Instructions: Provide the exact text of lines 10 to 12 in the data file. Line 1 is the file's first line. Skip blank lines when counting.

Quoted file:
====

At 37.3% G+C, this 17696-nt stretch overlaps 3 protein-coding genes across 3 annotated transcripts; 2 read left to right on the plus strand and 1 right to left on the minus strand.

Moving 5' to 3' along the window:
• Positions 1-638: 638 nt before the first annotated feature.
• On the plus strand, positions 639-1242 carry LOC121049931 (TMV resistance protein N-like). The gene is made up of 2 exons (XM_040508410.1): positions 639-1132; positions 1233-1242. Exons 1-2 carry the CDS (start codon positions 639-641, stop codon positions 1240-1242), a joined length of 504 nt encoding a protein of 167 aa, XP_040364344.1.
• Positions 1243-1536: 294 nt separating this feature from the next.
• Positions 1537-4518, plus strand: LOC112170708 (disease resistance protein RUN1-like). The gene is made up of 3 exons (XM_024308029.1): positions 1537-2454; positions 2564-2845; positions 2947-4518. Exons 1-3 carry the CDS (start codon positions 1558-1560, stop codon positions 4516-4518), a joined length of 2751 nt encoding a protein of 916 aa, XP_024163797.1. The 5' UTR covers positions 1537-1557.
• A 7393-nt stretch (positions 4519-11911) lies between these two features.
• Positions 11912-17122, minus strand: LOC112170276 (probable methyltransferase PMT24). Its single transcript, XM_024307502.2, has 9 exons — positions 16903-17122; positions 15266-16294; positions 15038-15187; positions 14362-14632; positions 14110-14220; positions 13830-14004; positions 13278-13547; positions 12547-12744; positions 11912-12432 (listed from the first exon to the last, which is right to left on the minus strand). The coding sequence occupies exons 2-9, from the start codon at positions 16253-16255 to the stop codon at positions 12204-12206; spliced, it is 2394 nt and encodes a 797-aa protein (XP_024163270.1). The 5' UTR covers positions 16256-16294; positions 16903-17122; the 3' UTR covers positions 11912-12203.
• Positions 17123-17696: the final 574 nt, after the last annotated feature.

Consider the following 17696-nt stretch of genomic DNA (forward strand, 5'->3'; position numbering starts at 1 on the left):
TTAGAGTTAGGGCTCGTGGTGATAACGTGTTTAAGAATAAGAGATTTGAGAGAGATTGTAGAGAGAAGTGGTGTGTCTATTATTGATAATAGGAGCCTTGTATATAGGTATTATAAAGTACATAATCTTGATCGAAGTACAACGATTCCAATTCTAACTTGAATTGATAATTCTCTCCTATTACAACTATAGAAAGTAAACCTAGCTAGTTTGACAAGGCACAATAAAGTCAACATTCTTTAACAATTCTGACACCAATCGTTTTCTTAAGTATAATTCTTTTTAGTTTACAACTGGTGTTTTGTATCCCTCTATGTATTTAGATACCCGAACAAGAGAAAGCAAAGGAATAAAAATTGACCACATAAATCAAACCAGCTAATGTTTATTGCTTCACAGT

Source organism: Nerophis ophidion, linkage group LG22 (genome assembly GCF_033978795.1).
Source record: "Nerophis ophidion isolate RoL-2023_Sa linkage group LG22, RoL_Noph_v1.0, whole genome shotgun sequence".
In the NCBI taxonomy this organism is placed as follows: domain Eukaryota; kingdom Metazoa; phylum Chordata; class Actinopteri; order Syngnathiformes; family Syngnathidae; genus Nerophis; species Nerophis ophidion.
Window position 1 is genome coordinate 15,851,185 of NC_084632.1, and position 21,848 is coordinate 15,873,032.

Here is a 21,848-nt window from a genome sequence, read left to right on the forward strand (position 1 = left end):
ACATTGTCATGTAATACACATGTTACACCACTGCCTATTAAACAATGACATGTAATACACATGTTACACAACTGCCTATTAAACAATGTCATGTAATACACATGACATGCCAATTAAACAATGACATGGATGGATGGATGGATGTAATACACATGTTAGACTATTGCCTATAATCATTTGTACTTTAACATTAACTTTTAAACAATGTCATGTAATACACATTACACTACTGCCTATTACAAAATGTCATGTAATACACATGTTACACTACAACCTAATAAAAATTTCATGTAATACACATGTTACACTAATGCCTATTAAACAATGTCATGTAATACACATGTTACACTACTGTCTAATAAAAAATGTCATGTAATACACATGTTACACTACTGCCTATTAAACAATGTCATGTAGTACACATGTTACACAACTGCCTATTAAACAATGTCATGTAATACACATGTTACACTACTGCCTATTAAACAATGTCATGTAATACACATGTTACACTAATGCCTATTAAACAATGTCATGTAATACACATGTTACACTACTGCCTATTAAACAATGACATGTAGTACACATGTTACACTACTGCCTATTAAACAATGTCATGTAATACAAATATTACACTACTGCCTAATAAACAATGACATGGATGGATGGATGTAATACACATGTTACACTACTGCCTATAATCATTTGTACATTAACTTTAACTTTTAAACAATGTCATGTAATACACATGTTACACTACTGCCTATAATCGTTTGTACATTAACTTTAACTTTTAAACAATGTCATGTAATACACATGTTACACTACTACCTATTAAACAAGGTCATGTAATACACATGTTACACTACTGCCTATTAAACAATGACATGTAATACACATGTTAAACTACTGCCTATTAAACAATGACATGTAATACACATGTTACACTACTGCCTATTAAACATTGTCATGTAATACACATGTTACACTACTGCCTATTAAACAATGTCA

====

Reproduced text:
Consider the following 17696-nt stretch of genomic DNA (forward strand, 5'->3'; position numbering starts at 1 on the left):
TTAGAGTTAGGGCTCGTGGTGATAACGTGTTTAAGAATAAGAGATTTGAGAGAGATTGTAGAGAGAAGTGGTGTGTCTATTATTGATAATAGGAGCCTTGTATATAGGTATTATAAAGTACATAATCTTGATCGAAGTACAACGATTCCAATTCTAACTTGAATTGATAATTCTCTCCTATTACAACTATAGAAAGTAAACCTAGCTAGTTTGACAAGGCACAATAAAGTCAACATTCTTTAACAATTCTGACACCAATCGTTTTCTTAAGTATAATTCTTTTTAGTTTACAACTGGTGTTTTGTATCCCTCTATGTATTTAGATACCCGAACAAGAGAAAGCAAAGGAATAAAAATTGACCACATAAATCAAACCAGCTAATGTTTATTGCTTCACAGT

Source organism: Nerophis ophidion, linkage group LG22 (genome assembly GCF_033978795.1).